NEW YORK – QuidelOrtho reported after the close of the market Wednesday that its first quarter revenues fell 16 percent year over year.
QuidelOrtho reported total Q1 sales of $846.1 million, down from $1.00 billion in Q1 2022, but above the analysts' average estimate of $794.1 million. The first quarter results include significant one-time charges related to the integration of Quidel and Ortho Clinical Diagnostics, whom Quidel acquired in May 2022.
Non-respiratory revenue was $580.5 million, up 5 percent on a supplemental combined basis from $555.1 million in the prior-year quarter, driven by the Labs business unit, which saw heightened instrument delivery and testing demand, the company said in a statement. Respiratory revenue was $265.6 million, down 72 percent from $947.3 million year over year.
QuidelOrtho reported its Labs business revenue rose 9 percent to $370.7 million from $339.7 million in the year-ago period, and the integrated installed base of Vitros instruments was up 11 percent, CEO Doug Bryant said on a conference call to discuss the firm's financial results. The firm was able to reduce its instrument backlog by more than 20 percent and ship more instruments than previously anticipated, which will have a modest positive impact in 2023 once those instruments are online, he said.
CFO Joe Busky noted on the call that QuidelOrtho has a backlog of about 500 instruments and that the firm expects the elevated open orders to persist into 2024 as it continues to work on the backlog.
New customer orders increased 11 percent from the end of Q4 2022 to the end of Q1 2023, which is an indicator of future reagent growth in the second half of 2023 and into 2024, Bryant added. The company also plans to launch between 20 and 25 "new and refreshed assays" for the Vitros system by the end of 2024, along with new automation and informatics launches, he said.
Among its other business units, Transfusion Medicine revenue fell 10 percent to $155.9 million from $173.7 million. According to Bryant, the business was affected by declining blood donations in the US, and continued softness is expected throughout 2023 for the segment due to ongoing blood donation shortages.
The firm's Point-of-Care sales declined 67 percent to $308.1 million from $943.0 million in Q1 2022, although the business exceeded expectations, Bryant said. The company shipped more COVID-19 tests to the US government, and consumers acquired more at-home COVID-19 tests than expected due to the upcoming expiration of the public health emergency. Busky added that the firm shipped $143 million worth of COVID-19 tests as a result of two government contracts and shipped the remaining $4 million worth of tests on those contracts in April. The firm doesn't anticipate further government revenue for the rest of 2023, he said.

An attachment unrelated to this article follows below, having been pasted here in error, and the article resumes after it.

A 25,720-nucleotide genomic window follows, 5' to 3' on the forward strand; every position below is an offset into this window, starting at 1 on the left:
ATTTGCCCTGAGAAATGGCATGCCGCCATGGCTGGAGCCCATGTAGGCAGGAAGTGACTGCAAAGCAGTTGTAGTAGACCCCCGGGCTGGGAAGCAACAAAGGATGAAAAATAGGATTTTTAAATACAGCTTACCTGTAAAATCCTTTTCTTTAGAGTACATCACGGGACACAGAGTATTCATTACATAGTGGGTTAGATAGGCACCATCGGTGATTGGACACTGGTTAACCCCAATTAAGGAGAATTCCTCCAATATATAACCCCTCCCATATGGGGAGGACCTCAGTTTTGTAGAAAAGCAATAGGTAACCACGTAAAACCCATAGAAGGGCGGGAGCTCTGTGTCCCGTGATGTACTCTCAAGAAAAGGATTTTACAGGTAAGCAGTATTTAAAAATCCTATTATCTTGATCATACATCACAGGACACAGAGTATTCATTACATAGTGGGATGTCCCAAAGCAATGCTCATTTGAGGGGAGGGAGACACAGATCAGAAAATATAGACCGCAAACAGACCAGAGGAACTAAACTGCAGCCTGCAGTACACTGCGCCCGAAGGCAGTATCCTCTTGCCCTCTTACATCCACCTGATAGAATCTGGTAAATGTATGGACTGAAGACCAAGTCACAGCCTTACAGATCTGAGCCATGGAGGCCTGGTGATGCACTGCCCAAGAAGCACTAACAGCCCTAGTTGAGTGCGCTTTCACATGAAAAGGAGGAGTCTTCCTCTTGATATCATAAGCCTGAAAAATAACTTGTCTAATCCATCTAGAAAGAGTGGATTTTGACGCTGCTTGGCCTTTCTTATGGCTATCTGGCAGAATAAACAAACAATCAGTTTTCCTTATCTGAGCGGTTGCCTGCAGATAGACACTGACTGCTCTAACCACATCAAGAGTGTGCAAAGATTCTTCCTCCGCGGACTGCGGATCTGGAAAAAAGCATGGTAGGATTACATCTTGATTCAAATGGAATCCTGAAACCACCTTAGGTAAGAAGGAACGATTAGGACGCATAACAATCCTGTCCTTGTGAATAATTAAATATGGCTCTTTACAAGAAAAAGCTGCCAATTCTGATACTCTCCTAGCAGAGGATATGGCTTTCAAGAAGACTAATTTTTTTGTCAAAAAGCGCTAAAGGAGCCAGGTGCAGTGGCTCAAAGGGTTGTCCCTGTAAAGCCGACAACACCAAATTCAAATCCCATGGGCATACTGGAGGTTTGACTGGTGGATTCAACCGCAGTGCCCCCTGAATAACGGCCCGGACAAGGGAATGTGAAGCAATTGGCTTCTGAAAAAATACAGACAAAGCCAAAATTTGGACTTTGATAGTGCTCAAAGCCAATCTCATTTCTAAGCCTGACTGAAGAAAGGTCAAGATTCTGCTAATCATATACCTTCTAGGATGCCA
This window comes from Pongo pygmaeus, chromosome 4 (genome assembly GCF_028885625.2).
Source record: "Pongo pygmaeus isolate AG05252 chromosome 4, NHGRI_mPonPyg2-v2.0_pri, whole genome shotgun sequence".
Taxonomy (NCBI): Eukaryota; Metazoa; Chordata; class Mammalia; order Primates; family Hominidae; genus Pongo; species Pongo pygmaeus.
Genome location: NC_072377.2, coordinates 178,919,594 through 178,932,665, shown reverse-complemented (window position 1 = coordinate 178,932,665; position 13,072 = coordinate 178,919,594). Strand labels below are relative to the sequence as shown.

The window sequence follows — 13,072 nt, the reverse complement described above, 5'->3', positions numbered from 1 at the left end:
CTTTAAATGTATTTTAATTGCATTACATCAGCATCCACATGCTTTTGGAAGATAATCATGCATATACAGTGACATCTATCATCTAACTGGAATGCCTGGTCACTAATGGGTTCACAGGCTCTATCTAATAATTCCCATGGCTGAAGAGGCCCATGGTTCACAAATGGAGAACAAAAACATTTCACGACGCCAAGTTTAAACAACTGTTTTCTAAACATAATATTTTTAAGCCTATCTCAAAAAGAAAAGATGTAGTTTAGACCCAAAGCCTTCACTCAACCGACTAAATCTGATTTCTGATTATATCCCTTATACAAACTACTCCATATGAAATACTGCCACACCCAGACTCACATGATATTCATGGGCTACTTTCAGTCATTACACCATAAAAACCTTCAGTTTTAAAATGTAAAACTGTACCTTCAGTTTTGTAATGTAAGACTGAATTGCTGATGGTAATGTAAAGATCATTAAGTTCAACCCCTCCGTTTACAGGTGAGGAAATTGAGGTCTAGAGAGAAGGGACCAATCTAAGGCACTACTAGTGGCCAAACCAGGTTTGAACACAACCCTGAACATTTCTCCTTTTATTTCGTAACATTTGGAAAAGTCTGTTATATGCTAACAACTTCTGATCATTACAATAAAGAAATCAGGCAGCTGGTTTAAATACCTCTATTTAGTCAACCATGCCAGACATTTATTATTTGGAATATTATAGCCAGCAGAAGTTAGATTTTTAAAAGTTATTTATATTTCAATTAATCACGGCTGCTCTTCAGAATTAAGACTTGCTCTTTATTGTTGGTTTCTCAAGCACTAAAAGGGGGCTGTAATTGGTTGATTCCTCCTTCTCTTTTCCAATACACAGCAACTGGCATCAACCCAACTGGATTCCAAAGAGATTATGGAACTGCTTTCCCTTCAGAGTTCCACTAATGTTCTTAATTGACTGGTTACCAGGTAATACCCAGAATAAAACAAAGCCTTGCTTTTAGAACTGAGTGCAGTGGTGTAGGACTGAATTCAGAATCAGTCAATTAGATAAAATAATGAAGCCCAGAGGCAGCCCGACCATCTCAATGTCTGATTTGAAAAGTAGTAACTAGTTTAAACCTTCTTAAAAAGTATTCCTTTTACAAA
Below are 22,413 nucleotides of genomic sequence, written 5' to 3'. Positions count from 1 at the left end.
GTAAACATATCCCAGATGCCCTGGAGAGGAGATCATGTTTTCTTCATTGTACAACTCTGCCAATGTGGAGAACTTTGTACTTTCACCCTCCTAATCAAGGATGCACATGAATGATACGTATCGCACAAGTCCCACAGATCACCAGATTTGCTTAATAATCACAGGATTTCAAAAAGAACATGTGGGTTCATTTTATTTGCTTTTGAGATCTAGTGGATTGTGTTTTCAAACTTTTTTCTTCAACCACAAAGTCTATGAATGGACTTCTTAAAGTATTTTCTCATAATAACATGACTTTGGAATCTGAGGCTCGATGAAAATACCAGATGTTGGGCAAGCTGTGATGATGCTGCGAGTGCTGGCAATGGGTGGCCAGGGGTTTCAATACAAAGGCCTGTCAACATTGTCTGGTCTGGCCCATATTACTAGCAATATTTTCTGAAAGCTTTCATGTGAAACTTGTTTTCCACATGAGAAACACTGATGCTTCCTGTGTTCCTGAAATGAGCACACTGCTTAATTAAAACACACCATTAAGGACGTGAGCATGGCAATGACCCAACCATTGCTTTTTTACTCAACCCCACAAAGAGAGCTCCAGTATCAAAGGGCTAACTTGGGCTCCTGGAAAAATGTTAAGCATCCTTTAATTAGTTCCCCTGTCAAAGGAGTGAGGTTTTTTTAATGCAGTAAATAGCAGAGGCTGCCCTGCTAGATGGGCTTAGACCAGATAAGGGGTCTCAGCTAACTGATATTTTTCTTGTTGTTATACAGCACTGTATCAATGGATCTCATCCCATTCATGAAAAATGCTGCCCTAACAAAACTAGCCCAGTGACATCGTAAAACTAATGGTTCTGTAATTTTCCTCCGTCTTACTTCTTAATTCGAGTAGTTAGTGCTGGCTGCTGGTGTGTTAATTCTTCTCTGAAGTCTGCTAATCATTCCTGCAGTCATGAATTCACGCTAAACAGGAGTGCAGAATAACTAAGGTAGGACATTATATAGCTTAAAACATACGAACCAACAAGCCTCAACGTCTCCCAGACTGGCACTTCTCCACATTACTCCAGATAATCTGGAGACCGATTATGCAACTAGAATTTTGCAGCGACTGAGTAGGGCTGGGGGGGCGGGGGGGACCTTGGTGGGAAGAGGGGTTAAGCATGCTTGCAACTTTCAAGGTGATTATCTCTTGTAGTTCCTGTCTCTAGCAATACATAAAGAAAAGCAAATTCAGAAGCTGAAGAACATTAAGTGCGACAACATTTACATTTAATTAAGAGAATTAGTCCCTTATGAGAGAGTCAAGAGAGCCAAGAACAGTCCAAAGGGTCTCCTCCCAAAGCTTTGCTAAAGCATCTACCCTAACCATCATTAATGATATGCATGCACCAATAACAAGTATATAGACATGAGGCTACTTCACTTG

Molecular Diagnostics sales were down 75 percent to $11.4 million from $46.0 million due to weakness in Lyra sales as higher-volume laboratory COVID-19 testing declined, Bryant said. That weakness was modestly offset with revenue from early Savanna adopters, he added.
The Savanna molecular instrument, which is currently available in Europe, is expected to launch globally before the next respiratory season. The firm is preparing stock for both the instrument and its RVP4 cartridge for respiratory viruses and working to build inventory in anticipation of the US launch. The instrument's initial test menu will include the RVP4 and RVP11 respiratory viral panels, a sexually transmitted infection panel, a herpes simplex virus/varicella zoster virus lesion panel, two gastrointestinal panels, a pharyngitis panel, and a vaginitis panel, Bryant said.
Geographically, sales in North America decreased 52 percent to $582.8 million from $1.24 billion, while sales in Europe, the Middle East, and Africa declined 3 percent to $81.3 million from $84.0 million. Sales in China increased nearly 12 percent to $70.6 million from $63.3 million, and sales in the other regions, including Japan, South America, and elsewhere, were down 5 percent to $111.4 million from $117.3 million.
China sales grew due to an increase in testing demand from hospitals after COVID-19-related lockdowns ended in the country as patient visits resumed and selective surgery volumes increased, Busky said. There was also a "COVID-19 halo impact" of about $4 million early in the first quarter as patients arrived at hospitals with COVID-19 symptoms and underwent additional testing, he said.
QuidelOrtho posted Q1 net income of $48.8 million, or $.73 per share, compared to net income of $479.9 million, or $11.31 per share, for the first quarter of 2022. Its adjusted EPS for the quarter was $1.80 on a supplemental combined basis, beating analysts' average estimate of $1.49 per share.
QuidelOrtho finished the quarter with $353.9 million in cash and cash equivalents, and $42.8 million in marketable securities.
The company also raised its financial guidance for the rest of 2023 as instrument supply issues are expected to alleviate, Savanna volumes are expected to ramp up in Europe, and the upcoming end of the public health emergency is anticipated to create stronger demand for at-home COVID-19 tests. Busky said the company is forecasting between $2.87 billion and $3.18 billion in total revenue, up from the previously announced $2.80 billion to $3.10 billion. Non-respiratory revenue is expected to be between $2.26 billion and $2.31 billion, compared to previous guidance of $2.21 billion to $2.25 billion, Busky added.
Respiratory revenue guidance was unchanged and is forecast to be between $610 million and $875 million, with COVID-19-related revenue between $300 million and $500 million, influenza revenue between $230 million and $270 million, and other respiratory testing revenue between $80 million and $105 million.